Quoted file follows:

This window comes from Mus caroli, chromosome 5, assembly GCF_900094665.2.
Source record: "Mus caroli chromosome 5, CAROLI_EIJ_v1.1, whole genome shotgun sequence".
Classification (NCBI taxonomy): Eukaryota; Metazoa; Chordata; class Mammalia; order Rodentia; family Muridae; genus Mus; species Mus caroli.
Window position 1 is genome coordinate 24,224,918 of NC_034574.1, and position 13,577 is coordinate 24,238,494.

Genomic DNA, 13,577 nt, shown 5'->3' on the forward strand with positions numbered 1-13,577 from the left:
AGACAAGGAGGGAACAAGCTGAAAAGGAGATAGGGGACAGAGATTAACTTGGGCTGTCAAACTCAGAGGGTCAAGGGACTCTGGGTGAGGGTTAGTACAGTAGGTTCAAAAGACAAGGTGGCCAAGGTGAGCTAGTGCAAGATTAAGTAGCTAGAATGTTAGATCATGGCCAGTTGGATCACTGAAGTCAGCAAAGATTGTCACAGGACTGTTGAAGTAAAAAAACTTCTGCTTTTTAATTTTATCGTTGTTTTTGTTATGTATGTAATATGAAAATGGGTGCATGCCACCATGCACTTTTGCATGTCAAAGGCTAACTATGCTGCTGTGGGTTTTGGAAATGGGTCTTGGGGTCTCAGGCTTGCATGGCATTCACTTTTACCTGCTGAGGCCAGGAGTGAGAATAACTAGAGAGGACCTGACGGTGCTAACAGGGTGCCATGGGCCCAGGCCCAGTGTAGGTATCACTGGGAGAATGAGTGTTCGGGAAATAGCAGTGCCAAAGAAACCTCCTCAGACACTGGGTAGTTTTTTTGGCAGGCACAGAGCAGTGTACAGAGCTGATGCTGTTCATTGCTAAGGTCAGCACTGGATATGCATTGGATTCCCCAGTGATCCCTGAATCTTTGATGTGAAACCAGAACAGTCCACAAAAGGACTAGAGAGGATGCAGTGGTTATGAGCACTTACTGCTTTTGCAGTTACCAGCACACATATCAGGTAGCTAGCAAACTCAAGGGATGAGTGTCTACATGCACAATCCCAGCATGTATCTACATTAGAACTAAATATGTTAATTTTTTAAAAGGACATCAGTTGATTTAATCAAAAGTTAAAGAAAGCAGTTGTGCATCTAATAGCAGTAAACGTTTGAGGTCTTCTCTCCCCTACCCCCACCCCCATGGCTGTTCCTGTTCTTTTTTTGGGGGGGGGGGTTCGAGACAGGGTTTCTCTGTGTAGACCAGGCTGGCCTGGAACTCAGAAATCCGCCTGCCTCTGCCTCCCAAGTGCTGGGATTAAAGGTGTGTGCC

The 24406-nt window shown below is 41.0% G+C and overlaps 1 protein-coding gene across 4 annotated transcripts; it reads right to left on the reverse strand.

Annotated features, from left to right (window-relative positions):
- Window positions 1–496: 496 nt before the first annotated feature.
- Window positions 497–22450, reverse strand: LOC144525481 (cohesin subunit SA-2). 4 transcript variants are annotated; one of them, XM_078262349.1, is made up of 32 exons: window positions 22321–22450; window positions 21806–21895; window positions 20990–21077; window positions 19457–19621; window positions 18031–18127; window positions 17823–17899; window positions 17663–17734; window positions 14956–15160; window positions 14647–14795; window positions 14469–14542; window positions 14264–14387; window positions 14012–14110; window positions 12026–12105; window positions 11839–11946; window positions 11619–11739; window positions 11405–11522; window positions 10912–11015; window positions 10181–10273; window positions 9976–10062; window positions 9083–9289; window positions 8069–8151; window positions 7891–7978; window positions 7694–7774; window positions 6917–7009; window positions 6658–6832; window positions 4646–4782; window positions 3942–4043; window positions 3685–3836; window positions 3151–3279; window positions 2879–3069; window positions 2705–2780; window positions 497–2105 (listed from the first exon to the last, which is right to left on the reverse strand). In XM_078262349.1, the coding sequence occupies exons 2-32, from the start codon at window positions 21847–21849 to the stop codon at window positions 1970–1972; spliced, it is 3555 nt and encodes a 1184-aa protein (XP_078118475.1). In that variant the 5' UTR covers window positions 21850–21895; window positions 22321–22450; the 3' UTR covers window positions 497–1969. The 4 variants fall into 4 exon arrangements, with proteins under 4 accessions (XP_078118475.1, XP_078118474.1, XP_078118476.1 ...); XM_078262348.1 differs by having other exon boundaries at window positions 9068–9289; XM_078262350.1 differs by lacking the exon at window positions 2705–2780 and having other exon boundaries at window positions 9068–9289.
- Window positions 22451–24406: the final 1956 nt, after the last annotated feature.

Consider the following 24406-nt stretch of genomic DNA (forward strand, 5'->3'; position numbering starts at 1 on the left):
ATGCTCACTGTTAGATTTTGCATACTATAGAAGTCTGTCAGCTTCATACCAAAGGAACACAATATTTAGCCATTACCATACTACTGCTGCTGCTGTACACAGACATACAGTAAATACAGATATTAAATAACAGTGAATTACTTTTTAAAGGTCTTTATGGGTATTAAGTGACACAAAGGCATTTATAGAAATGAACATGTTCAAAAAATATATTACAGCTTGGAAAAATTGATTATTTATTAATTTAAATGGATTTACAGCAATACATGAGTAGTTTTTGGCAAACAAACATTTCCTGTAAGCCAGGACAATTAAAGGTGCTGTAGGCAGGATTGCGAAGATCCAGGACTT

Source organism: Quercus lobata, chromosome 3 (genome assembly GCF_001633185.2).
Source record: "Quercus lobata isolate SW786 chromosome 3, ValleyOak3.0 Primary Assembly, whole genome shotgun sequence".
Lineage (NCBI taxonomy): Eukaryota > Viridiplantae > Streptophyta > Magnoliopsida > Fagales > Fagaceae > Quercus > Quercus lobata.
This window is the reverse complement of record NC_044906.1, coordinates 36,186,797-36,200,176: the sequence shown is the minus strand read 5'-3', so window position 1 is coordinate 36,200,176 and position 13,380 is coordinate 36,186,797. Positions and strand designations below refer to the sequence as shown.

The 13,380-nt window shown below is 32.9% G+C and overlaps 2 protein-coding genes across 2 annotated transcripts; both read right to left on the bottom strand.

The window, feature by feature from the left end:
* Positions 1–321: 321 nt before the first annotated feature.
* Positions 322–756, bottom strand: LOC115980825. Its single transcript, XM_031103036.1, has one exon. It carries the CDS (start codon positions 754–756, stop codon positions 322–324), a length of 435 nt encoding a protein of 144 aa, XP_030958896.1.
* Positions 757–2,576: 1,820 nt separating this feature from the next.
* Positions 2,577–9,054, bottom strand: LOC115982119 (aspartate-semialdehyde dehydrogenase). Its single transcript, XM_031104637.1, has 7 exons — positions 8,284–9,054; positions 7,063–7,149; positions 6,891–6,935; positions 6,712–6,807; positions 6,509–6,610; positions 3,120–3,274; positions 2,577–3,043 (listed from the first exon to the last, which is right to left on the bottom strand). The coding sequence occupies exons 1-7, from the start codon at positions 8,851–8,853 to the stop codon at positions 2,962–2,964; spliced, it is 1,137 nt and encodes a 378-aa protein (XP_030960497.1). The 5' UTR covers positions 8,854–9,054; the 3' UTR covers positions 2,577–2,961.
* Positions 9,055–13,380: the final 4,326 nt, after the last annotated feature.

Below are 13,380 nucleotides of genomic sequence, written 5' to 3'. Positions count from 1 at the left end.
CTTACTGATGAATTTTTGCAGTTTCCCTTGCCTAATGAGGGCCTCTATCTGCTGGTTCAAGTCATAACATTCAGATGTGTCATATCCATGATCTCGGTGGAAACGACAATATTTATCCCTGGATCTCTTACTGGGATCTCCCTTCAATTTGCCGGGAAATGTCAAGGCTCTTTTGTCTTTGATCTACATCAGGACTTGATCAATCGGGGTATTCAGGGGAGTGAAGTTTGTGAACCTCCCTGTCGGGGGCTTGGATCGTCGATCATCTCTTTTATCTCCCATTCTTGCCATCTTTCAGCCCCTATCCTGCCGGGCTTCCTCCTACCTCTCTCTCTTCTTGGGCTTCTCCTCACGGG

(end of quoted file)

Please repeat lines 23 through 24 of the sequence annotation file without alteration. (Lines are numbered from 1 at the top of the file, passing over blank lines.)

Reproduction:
* Positions 2,577–9,054, bottom strand: LOC115982119 (aspartate-semialdehyde dehydrogenase). Its single transcript, XM_031104637.1, has 7 exons — positions 8,284–9,054; positions 7,063–7,149; positions 6,891–6,935; positions 6,712–6,807; positions 6,509–6,610; positions 3,120–3,274; positions 2,577–3,043 (listed from the first exon to the last, which is right to left on the bottom strand). The coding sequence occupies exons 1-7, from the start codon at positions 8,851–8,853 to the stop codon at positions 2,962–2,964; spliced, it is 1,137 nt and encodes a 378-aa protein (XP_030960497.1). The 5' UTR covers positions 8,854–9,054; the 3' UTR covers positions 2,577–2,961.
* Positions 9,055–13,380: the final 4,326 nt, after the last annotated feature.